Nintendo You Tube

We've argued the case before that Nintendo needs to modernise and drastically improve its attitudes to modern media, in terms of YouTube and social media platforms. It's easy to be defensive of its efforts, too, but we feel some recent statistics truly highlight the folly of Nintendo's current approach to YouTube, in particular. Nintendo is a strange beast in the world of online content right now - in some ways it's setting standards and exciting its audience in ways its rivals don't, yet its policies towards user-generated content are largely flawed and counter-productive.

We think it's a vital area for the company to address.

Super Mario 64 HD

The Ever-Present YouTube Trends

A monthly ranking for the video platform - produced by Newzoo and Octoly - shows that 'Super Mario' broke into the top 10 of gaming franchises viewed on YouTube for the first time. Even if anyone wants to quibble or challenge the numbers, it's not hard to conclude that the trends reflected here match the content that dominates YouTube - brands like Minecraft, Five Nights at Freddy's, GTA, Call of Duty and FIFA are everywhere, and due to the lacking releases or minor relevance of Nintendo versions for these, that's a massive audience not being exposed to the big N month after month. They're watching these games and the platforms on which they're played - mainly PC, PS4 and Xbox One.

Of course, not all of that is within Nintendo's hands, and this article isn't a debate - on this occasion - about third-party support. It's about Nintendo's damaging attitudes to controlling its brands, which prove out of sync with modern media platforms like YouTube.

The presence of 'Super Mario' in the March top 20, below, can be largely attributed - naturally - to the Unity-created Super Mario 64 HD, a single-level creation that served as a tech-demo and homage to the classic Nintendo 64 release. It certainly went viral, so it's the scale of content it generated that is the only real surprise.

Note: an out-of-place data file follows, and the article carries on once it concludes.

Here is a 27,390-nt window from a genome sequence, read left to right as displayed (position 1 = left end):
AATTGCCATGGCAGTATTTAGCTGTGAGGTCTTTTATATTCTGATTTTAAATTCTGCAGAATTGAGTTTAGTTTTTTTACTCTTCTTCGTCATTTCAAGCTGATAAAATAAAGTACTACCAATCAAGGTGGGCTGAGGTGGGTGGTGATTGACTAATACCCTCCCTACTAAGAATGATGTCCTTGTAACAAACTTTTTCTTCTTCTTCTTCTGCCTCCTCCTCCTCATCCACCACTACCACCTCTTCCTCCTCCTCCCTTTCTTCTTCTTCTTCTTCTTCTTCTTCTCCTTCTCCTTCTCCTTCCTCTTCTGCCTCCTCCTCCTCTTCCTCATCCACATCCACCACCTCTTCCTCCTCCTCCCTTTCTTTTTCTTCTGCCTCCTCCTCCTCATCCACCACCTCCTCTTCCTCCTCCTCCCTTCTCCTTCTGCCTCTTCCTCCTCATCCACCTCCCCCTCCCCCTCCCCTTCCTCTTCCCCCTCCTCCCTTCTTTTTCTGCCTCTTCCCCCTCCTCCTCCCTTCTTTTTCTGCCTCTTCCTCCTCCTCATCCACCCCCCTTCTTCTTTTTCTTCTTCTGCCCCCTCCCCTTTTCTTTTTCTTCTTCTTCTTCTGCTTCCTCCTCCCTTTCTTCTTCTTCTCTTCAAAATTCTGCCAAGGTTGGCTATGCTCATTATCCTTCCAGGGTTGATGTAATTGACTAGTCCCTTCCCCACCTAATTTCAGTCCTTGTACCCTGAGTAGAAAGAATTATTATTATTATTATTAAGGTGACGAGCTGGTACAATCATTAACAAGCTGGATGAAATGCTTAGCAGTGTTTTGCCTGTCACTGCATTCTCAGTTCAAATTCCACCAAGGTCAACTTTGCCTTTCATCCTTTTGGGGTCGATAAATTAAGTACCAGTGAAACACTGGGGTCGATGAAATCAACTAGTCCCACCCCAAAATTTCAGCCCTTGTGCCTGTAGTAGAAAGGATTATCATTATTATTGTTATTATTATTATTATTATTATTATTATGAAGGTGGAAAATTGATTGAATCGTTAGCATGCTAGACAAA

YT Stats

Nintendo Always Seeks Control

Super Mario 64 HD provided evidence of two key things - Nintendo brands and games, including retro content, still have the power to attract massive interest and excitement. Unfortunately it also showed that Nintendo's policies on unofficial content of any kind are still woefully out-of-touch. Despite the Unity project being a learning exercise, just one stage that was not monetised - or planned to be monetised - in any way, Nintendo still jumped in heavy-handed and forced the download and multiple mirrors offline. Was Nintendo on the right side of the law? Yes. Was this the right approach? In this writer's view it's an emphatic no to that second question.

Nintendo likes control. It wants consumers to see the best of its games, and also wants to share what it feels is the right message. Those are policies that were right as recently as the Wii and DS era, yet it's simply failed to modernise and see how modern media works. It's not a small problem, either - if Nintendo continues to be borderline irrelevant, on a broad scale, on services like YouTube, younger audiences will simply have less interest now or in the future. Nintendo trades on nostalgia with plenty of gamers that are the wrong side of 30, for example, but what about 20 years from now? Will today's average 15-year-old still be raving about Nintendo when they're 35?

This writer certainly classes himself as a 30-year-old slightly baffled by YouTube and what 'works', still using it - like a typical 'old' person - to watch some trailers and little else. Yet for millions it's a key source of entertainment, effectively replacing TV and also as an alternative to written articles like this. The sheer numbers of views in that table above are mind-boggling, and represent vital 'mind-share', to borrow the terminology of highly paid social marketing specialists.

YT Creator

We've previously been scathing of Nintendo's Beta YouTube Creators Program, which applies about as much control as is feasible in return for allowing video creators a share of ad revenue. Videos go through an approval process that can take up to three days, and only approved games can be included - nope, Super Smash Bros. for Wii U still isn't on the list. Content's held up for approval, the scope of coverage is limited and so on.